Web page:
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  1. #51
    Senior Member KatharineML's Avatar
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    Quote Originally Posted by Mal+ View Post
    Here is the history of typology according to other forum members:

    First there was Jung. Then Myers-Briggs came along.

    50 years passed....

    Then suddenly, there was Lenore Thomson, who knows the truth about everything.
    Interesting. Never heard of Lenore Thomson. I came at this way of understanding people via Myers Briggs which I found really helpful, then on this site everyone talks about Fi Ne etc etc so I read up about the functions. I assumed this was considered to be a 'move forward', however, personally I think it stretches the theory too thin and ruins it's usefulness. There is no way you can fully explain a person via any system since, fundamentally, we are each unique, and also in unique circumstances. I do think there is a place for systems but they must necessarily remain broad and not try to explain every detail, or they fall into error and then lose all credibility (which is a shame, because there is truth and value in the system). In view of this, maybe its best to stick to MBTI and forget JCF altogether? What do you think?

  2. #52
    Senior Member Mal12345's Avatar
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    Quote Originally Posted by KatharineML View Post
    Interesting. Never heard of Lenore Thomson. I came at this way of understanding people via Myers Briggs which I found really helpful, then on this site everyone talks about Fi Ne etc etc so I read up about the functions. I assumed this was considered to be a 'move forward', however, personally I think it stretches the theory too thin and ruins it's usefulness. There is no way you can fully explain a person via any system since, fundamentally, we are each unique, and also in unique circumstances. I do think there is a place for systems but they must necessarily remain broad and not try to explain every detail, or they fall into error and then lose all credibility (which is a shame, because there is truth and value in the system). In view of this, maybe its best to stick to MBTI and forget JCF altogether? What do you think?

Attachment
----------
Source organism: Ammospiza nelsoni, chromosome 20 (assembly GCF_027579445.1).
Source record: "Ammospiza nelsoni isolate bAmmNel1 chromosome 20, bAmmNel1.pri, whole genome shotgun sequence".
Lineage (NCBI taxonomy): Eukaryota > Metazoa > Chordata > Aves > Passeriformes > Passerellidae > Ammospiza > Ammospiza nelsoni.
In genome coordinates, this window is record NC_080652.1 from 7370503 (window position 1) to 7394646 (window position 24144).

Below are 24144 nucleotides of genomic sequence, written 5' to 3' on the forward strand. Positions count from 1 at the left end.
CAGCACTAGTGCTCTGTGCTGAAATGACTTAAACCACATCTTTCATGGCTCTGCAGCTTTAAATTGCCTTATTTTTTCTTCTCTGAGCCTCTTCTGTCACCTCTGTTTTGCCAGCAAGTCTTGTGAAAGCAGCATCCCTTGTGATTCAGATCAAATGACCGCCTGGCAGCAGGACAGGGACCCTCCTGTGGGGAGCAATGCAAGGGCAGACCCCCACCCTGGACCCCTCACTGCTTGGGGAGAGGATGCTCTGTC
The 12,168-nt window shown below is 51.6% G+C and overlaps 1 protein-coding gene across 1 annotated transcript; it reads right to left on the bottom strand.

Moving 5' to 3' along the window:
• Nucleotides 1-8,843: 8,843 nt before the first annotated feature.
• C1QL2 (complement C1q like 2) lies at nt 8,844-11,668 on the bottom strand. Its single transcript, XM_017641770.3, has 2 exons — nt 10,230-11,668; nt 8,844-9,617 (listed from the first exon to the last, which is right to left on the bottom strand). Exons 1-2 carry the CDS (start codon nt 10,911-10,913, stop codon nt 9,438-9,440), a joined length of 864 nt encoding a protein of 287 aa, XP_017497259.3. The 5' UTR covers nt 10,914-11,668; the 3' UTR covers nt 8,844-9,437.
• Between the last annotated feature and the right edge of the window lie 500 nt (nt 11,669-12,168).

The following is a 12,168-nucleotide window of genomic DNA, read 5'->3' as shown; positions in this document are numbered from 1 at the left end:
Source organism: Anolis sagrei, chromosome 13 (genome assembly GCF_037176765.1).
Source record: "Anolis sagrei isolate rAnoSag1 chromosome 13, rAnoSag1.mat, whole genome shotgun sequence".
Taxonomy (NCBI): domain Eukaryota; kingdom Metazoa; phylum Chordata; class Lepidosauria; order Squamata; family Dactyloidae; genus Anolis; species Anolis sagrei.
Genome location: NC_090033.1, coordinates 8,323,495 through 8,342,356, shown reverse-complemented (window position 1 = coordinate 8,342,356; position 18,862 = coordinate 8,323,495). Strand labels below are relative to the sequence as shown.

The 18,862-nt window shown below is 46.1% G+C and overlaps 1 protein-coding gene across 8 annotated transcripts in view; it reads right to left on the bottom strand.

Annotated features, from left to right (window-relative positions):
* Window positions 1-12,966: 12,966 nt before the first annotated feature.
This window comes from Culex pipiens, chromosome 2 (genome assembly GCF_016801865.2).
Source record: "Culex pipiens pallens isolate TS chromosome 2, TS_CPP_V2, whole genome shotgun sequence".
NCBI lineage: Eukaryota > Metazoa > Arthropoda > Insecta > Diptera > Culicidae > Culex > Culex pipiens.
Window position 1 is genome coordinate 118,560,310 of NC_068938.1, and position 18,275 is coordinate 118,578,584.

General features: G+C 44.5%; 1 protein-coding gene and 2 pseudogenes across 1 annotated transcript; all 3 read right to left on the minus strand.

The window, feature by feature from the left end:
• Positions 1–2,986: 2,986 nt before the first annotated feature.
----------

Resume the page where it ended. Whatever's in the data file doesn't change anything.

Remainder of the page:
I'm in favor of separating the two systems.
    "Everyone has a plan till they get punched in the mouth." Mike Tyson
    “Culture?” says Paul McCartney. “This isn't culture. It's just a good laugh.”

  3. #53
    Senior Member KatharineML's Avatar
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    Quote Originally Posted by Mal+ View Post
    I'm in favor of separating the two systems.
    Yes, that may be the best idea. How would you do this?

    Using me as an example; I come up as INTP in the JCF tests, but E/INFJ in the Myers Briggs? And actually, I find I relate to both INTP and INFJ. Maybe others find this also? Separating the systems would mean I could identify as both, but how could that work since in theory they contradict one another?

  4. #54
    Senior Member Mal12345's Avatar
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    Quote Originally Posted by KatharineML View Post
    Yes, that may be the best idea. How would you do this?

    Using me as an example; I come up as INTP in the JCF tests, but E/INFJ in the Myers Briggs? And actually, I find I relate to both INTP and INFJ. Maybe others find this also? Separating the systems would mean I could identify as both, but how could that work since in theory they contradict one another?